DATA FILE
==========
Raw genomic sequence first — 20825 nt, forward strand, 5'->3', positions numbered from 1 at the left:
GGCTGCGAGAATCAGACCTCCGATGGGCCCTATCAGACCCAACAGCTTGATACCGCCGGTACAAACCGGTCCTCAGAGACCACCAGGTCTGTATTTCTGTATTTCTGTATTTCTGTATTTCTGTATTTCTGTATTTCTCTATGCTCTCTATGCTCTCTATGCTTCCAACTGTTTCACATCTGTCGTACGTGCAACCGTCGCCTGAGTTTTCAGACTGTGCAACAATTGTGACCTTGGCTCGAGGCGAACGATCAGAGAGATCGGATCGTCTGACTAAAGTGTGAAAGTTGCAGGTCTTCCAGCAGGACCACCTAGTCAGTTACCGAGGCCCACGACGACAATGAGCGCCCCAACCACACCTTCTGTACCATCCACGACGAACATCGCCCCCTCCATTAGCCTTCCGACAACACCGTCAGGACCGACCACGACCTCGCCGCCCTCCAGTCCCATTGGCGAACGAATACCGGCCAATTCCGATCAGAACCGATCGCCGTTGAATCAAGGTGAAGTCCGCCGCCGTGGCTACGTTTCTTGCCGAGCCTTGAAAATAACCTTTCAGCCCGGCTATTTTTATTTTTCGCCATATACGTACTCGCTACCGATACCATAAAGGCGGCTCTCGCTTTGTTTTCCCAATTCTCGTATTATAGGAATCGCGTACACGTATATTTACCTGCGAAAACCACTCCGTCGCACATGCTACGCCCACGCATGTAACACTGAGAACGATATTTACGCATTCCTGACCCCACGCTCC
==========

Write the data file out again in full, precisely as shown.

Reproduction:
Raw genomic sequence first — 20825 nt, forward strand, 5'->3', positions numbered from 1 at the left:
GGCTGCGAGAATCAGACCTCCGATGGGCCCTATCAGACCCAACAGCTTGATACCGCCGGTACAAACCGGTCCTCAGAGACCACCAGGTCTGTATTTCTGTATTTCTGTATTTCTGTATTTCTGTATTTCTGTATTTCTCTATGCTCTCTATGCTCTCTATGCTTCCAACTGTTTCACATCTGTCGTACGTGCAACCGTCGCCTGAGTTTTCAGACTGTGCAACAATTGTGACCTTGGCTCGAGGCGAACGATCAGAGAGATCGGATCGTCTGACTAAAGTGTGAAAGTTGCAGGTCTTCCAGCAGGACCACCTAGTCAGTTACCGAGGCCCACGACGACAATGAGCGCCCCAACCACACCTTCTGTACCATCCACGACGAACATCGCCCCCTCCATTAGCCTTCCGACAACACCGTCAGGACCGACCACGACCTCGCCGCCCTCCAGTCCCATTGGCGAACGAATACCGGCCAATTCCGATCAGAACCGATCGCCGTTGAATCAAGGTGAAGTCCGCCGCCGTGGCTACGTTTCTTGCCGAGCCTTGAAAATAACCTTTCAGCCCGGCTATTTTTATTTTTCGCCATATACGTACTCGCTACCGATACCATAAAGGCGGCTCTCGCTTTGTTTTCCCAATTCTCGTATTATAGGAATCGCGTACACGTATATTTACCTGCGAAAACCACTCCGTCGCACATGCTACGCCCACGCATGTAACACTGAGAACGATATTTACGCATTCCTGACCCCACGCTCC